I’ve been getting e-mail about this topic, which seems to strike fear in the hearts of New New Yorkers more than apartment hunting and subway navigation combined. Here are the biggest questions I get on this topic, and my take on things:
Is it true that I won’t get hired until I live there?
Not necessarily. Go full speed ahead, just like you would in any job search, and your odds are automatically better than if you go into it not expecting to pull it off. However, it is true that many companies are hesitant to hire someone who doesn’t yet live here. Think of it this way: These guys have easy access to HUNDREDS of people who are already here, who can show up for an interview the same day.
Should I use a fake address on my resume?
No, no and no. Long story short: I was advised to do this, and then I realized, HEY, that’s lying. Because what if they say, “Great, come by tomorrow for an interview!” Then you’re screwed.
Should I make a preliminary trip out there?
Yes. I came about six months before I moved to go on informational interviews and lunches. I started asking everyone I knew who they knew, and that lead more places than I would’ve thought, especially when you talk with people in your field. People like to help people — meet as many people as you can before you show up here.
What can I do to prepare for New York from where I live now?
Pursue every lead/connection you have while you’re still employed; there are probably a few people your current employer could put you in touch with. Bosses love to make calls to hiring managers that start with, “Boy, have I got a great lady for you! I wish I could keep her, but she’s moving to NYC, and you should hire her for [position XYZ].” This is how most non-entry-level hiring happens.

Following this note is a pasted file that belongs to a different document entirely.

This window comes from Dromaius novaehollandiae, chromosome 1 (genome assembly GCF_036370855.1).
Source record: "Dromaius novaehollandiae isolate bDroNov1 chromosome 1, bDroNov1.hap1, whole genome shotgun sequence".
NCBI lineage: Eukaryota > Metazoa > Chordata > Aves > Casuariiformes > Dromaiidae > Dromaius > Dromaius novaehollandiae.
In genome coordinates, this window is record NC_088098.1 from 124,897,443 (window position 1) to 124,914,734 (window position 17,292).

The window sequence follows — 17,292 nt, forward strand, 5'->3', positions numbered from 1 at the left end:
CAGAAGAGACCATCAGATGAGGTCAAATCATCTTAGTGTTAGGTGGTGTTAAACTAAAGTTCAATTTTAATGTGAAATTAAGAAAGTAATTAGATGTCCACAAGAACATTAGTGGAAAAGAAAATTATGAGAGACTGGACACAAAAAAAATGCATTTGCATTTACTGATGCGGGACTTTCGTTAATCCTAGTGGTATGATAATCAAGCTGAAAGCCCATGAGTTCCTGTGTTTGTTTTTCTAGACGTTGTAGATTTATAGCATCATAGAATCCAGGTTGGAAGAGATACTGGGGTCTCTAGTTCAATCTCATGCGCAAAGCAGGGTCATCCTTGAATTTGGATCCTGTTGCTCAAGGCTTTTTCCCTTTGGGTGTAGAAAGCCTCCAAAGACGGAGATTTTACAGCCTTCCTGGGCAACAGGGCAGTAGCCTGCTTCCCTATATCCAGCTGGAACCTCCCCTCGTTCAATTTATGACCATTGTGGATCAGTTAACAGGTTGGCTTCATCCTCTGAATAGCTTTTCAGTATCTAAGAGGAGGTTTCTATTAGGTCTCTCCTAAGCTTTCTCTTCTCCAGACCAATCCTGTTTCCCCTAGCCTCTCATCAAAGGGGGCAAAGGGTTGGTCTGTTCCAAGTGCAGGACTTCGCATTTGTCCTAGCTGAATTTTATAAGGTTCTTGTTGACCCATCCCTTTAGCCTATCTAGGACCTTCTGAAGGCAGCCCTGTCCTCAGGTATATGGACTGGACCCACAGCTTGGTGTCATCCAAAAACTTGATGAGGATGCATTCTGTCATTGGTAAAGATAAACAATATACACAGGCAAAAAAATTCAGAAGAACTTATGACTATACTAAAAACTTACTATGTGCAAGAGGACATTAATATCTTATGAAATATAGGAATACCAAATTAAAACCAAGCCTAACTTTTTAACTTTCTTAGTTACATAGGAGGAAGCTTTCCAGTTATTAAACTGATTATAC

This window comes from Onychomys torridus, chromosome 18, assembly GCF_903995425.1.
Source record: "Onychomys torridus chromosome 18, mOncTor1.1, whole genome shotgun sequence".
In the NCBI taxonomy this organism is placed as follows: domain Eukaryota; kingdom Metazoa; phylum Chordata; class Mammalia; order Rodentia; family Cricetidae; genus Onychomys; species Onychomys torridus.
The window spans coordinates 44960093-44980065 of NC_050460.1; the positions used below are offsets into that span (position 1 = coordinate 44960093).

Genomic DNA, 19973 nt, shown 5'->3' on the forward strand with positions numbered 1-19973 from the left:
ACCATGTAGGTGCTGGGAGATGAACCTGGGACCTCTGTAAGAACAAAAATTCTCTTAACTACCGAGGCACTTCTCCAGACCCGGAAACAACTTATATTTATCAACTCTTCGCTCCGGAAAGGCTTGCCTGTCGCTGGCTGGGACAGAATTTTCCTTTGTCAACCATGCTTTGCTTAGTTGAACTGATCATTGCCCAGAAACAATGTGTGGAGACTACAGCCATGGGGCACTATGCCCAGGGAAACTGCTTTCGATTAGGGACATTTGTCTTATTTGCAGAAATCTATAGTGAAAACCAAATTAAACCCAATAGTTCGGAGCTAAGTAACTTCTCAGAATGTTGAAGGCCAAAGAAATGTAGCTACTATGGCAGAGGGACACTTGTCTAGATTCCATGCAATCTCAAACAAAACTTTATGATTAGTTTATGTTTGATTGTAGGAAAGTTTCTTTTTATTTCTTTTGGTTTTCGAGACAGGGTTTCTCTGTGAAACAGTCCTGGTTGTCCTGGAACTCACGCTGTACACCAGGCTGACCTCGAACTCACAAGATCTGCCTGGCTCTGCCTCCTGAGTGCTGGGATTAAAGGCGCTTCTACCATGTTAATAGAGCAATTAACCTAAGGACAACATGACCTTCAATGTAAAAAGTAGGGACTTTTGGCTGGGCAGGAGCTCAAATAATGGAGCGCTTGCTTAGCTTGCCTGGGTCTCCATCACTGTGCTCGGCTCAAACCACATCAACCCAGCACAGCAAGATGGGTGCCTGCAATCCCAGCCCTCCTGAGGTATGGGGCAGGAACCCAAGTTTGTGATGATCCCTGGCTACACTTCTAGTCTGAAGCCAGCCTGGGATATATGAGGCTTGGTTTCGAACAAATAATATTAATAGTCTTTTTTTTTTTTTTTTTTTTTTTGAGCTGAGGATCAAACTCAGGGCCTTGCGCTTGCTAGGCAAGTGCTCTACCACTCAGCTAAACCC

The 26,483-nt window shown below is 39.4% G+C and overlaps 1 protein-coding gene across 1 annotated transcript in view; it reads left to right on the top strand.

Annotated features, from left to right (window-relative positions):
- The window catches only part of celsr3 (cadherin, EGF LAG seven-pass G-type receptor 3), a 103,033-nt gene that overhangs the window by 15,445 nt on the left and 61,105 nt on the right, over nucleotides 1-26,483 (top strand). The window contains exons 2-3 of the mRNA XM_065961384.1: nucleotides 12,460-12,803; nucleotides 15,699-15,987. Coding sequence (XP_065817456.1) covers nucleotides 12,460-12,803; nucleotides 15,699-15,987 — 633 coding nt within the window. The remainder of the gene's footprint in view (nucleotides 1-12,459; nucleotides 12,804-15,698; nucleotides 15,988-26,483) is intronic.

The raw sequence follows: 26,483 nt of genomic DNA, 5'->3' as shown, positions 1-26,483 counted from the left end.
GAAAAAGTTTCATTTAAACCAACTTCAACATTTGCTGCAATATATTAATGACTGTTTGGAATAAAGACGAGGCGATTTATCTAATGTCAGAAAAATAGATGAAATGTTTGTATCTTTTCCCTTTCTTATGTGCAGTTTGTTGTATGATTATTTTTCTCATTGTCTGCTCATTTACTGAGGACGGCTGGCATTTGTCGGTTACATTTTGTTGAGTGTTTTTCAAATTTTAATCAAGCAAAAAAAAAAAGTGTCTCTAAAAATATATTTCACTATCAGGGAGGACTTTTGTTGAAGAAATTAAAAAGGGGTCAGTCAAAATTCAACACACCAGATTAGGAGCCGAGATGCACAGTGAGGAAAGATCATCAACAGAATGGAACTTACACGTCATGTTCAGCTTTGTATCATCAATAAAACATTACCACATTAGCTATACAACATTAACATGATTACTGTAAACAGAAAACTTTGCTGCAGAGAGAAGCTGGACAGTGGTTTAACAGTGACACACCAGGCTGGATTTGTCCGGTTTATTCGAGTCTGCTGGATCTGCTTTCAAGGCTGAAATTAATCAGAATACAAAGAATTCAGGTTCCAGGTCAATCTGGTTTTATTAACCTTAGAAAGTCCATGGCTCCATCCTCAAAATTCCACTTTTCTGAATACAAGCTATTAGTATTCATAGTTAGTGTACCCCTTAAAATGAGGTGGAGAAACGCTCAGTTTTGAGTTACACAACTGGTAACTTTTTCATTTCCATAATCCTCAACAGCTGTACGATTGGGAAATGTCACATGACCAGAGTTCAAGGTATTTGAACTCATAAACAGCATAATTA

How can I end things on good terms with my existing employer?
First of all, if you have a good boss, they’ll be sad to lose you, but happy for you. If moving day comes and you’re not yet employed in NYC, there’s no harm in asking your current company if, while you’re in limbo, you can continue freelancing or consulting for them on a per-project basis or whatnot. All they can say is no — and if they say yes, you’ve got some extra time to be choosy (not to mention money coming in).
How much should I save before I arrive?
This depends on the level of others’ involvement in your finances, but what you absolutely don’t want is to be cornered into taking a job you don’t want when nothing else has come along and you’re worried you won’t make rent. So my answer is SAVE AS MUCH AS YOU CAN. If you need money, you’ll have it — and if you don’t need it, hey, you’ll still have it.
….What’d I miss?